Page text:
Thus, the bit data is restored to the original state through the Hamming decoder 7A, the Reed-Solomon decoder 8A and the BCH decoder 17A, and then forwarded to the data inputting and outputting means 3A to be outputted (Steps 10 e-11 e).

In the third embodiment as in the second embodiment, a plurality of relocation maps may be provided and, depending on the direction of probable linear noises and the like, the user may choose a suitable relocation map through a key board, or the like, from among the provided plurality of relocation maps. It is also noted that the relocation maps are not limited to the ones with the arrangement orders shown in this embodiment, but may comprise any arrangement order within a specific two-dimensional region.

In any of the embodiments of the present invention, it is also possible to drop the relocation maps and use bit data as two-dimensional image at two-dimensional image generating means 6A as they are sent in from the Hamming encoder 4A or the Reed-Solomon encoder 5A.

The present inventors have also disclosed an image information processing apparatus in which image data corresponding to document images inputted by image inputting means such as a scanner are stored on a built-in magnetic disk or the like as image file and in which the image file thus stored can be printed out again as by printer. According to that, it is possible to print the two-dimensional code onto a specific page of the above-mentioned document image and to specify the aforesaid stored document image on the basis of the two-dimensional code.

Two-dimensional codes have been take up in the description. The two-dimensional images applicable in the present invention are not limited to two-dimensional codes but include all the two-dimensional images that can be obtained by encoding a set of bit data.

As set forth above, the present invention encodes and decodes bit data using two error-correcting modes—the random error-correcting code mode and the burst error-correcting code mode. That is, the burst error-correcting code deals with noises in the longitudinal direction of a set of random-encoded bit data. And the random error-correcting code acts on noises covering a plurality of blocks of burst-encoded bit data. Therefore, it is possible to have the error-correcting function work on noises resting on the two-dimensional image in any direction without fail. It is also noted that the use of a plurality of the random error-correcting codes and the burst error-correcting codes makes it possible to correct errors caused by noises more complicated in shape.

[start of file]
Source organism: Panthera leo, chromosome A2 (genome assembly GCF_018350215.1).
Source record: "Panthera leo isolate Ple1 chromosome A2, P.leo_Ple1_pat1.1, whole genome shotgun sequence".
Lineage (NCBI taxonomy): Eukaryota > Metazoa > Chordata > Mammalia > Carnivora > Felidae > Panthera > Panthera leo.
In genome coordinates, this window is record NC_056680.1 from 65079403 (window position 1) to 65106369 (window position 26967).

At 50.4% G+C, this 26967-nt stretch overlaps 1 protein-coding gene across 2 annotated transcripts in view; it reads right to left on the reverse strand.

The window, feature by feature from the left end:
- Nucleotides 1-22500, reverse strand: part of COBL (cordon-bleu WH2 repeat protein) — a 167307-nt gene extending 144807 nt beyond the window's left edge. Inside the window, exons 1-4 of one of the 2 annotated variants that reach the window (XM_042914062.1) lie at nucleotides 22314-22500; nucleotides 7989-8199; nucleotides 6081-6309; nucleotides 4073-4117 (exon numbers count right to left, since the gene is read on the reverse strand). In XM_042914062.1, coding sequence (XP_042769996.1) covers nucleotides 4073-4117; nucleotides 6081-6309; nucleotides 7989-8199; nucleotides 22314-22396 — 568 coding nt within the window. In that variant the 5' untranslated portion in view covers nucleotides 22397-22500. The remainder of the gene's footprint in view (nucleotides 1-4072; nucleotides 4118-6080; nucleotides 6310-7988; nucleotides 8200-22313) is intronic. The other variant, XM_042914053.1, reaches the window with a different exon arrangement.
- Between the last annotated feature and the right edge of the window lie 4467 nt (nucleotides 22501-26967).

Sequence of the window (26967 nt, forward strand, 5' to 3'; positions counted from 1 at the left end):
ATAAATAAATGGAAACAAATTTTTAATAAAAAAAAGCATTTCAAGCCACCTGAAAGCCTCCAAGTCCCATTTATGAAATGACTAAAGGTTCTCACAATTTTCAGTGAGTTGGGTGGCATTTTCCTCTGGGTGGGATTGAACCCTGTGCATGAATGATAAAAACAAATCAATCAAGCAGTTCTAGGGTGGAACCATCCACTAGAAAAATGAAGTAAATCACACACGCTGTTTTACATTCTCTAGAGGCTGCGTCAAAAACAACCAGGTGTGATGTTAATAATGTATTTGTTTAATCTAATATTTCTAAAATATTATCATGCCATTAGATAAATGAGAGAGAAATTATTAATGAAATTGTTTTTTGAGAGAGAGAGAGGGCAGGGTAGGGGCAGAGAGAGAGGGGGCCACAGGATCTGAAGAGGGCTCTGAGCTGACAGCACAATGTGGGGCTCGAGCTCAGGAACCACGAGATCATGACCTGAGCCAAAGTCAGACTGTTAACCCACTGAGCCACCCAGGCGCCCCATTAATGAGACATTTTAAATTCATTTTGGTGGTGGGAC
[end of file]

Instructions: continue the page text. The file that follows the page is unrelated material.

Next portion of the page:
It is also possible to work out a relocation map of bit data according to the direction of noise or modify the relocation map depending on which linear noise, in the longitudinal or latitudinal direction, is liable to rest on the two-dimensional image. By so arranging that the direction of the bit data block and the noise direction cross each, priority can be given to the speedier random error-correcting code mode. Thus, the decoding time including the error-correcting time can be reduced to a minimum.

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Classifications
U.S. Classification714/755, 714/761
International ClassificationH03M13/19, H03M13/29, H03M13/15
Cooperative ClassificationH03M13/2903, H03M13/1515, H03M13/152, H03M13/15, H03M13/2906, H03M13/19, H03M13/2927, H03M13/29
European ClassificationH03M13/29B9, H03M13/29A, H03M13/15P1, H03M13/15P2, H03M13/29B, H03M13/19, H03M13/29, H03M13/15